Mike Heritage FFF MCI UK

Fly casting and talking fly casting bollox

Priorities

Perhaps I am in a feisty mood today or maybe I am just feeling a bit cynical. I have had a couple of personal observations that have coincided with one or two conversations recently and I am now of the firm conviction that of the three main components of fly casting (line, rod and technique) the rod is the least important.

 This is not how it appears though, is it? If you read all the hype (and are silly enough to believe it) then the super duper Ex D 200 ultra light weight, high modulus graphite, rolled on the thigh of a beautiful Cuban cigar maker will turn you from a moderate caster into a casting God. Yeah, right.

  I cannot deny that some rods are much nicer to cast than others, but, what suits me may not suit you so you think my choice is a pile of cack, while I am certain your’s is just a waste of good carbon fibre and we try and convince each other of our rods merits. Rods and their actions consumes thousands of pages of magazines and forum debates. Some manufactures rods are so sought after that whenever they bring out a new model their devotees can’t get rid of the old models soon enough so that they can make room for the new model. Can someone explain this to me please.

 Next into the equation are lines. Actually, a decent double taper will fit most river or lake conditions but line manufactures have given us some nice alternatives. But once again there is a lot of hype surrounding some of them. Some, we know, were developed specifically for good casters to maximize their distance. Some were developed to maximize the distance of some not so good casters. Fair enough. I think it’s fair to say that some lines suit some rods better than others, don’t ask me why, it just is. On that basis you are better off  trying to find a line that casts well on your rod than you are trying to find a rod you can cast such and such line with. Cheaper too.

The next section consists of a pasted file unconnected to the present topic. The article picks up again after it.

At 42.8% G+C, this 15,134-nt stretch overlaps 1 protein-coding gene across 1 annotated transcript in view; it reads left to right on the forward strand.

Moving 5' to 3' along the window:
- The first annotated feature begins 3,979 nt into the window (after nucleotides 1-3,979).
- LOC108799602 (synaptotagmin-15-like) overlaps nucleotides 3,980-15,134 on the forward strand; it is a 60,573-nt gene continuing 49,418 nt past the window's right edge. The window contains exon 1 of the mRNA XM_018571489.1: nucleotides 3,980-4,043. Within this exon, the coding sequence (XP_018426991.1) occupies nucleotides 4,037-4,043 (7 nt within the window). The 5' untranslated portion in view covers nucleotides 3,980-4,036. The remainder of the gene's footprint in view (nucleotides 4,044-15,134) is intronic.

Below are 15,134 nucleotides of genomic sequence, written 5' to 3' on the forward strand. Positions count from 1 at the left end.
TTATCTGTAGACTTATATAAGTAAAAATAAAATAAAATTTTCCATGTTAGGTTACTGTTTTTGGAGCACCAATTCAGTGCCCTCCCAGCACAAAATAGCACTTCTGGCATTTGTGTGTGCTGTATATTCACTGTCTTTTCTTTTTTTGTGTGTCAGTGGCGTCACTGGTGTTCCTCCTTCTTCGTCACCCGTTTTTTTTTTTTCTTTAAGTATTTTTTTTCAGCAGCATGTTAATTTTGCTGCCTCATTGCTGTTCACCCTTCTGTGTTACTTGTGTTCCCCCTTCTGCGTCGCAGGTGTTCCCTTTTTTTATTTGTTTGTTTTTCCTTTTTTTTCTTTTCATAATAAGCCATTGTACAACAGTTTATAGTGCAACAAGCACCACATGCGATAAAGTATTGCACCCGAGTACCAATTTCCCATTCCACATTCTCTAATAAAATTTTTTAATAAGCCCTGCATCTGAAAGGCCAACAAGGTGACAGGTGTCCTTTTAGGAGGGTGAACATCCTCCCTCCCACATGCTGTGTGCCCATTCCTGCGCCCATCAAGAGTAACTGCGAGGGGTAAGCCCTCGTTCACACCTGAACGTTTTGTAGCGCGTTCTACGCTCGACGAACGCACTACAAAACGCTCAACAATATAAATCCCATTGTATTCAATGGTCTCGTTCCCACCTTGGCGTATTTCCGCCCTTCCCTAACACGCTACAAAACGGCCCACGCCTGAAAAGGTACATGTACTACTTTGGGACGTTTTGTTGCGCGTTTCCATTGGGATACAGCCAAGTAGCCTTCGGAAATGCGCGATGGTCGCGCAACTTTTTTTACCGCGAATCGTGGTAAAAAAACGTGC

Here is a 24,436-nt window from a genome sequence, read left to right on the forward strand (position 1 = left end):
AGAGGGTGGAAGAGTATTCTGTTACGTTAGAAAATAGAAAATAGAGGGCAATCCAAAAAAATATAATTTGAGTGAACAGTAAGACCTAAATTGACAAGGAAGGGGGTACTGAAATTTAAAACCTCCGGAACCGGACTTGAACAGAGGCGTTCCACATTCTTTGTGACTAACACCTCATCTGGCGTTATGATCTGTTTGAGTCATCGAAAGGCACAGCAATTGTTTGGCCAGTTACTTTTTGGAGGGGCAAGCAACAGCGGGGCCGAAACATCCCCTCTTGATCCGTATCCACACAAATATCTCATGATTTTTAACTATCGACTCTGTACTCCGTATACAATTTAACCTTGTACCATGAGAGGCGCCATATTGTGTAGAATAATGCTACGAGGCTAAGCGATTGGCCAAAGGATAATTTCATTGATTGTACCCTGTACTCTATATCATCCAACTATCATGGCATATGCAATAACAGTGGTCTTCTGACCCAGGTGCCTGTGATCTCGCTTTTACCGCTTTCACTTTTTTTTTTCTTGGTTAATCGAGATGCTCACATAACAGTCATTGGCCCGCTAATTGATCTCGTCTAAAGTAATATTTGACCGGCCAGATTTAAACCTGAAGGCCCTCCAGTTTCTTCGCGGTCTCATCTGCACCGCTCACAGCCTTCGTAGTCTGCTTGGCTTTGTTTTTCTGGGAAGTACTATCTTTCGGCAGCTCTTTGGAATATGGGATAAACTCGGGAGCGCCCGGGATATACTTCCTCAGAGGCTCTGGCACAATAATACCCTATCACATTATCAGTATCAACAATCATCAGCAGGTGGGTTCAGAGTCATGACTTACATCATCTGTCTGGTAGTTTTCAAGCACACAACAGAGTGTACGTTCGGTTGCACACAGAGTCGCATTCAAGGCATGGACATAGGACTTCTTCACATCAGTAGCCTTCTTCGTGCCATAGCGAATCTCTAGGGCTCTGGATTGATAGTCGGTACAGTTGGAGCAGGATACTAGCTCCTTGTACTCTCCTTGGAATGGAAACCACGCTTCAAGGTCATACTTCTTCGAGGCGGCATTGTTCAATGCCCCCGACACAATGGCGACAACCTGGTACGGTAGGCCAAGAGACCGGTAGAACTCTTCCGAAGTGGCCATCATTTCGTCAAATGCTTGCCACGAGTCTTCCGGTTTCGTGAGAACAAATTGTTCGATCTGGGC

Last into the equation comes technique. The problem here, as I see it, is that it’s the one part you can’t buy. No, it takes a little effort to acquire, and there’s the rub. Human nature being what it is most look for a short cut. They are convinced that the answer lies in the equipment and not with them, or at least they hope it is, God forbid they should have to put a little effort in and actually practice flycasting.

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October 11, 2009 - Posted by | Uncategorized

1 Comment »

  1. Hi Mike

    I completly agree 🙂

    Cheers
    Lasse

    Comment by Lasse Karlsson | October 18, 2009 | Reply


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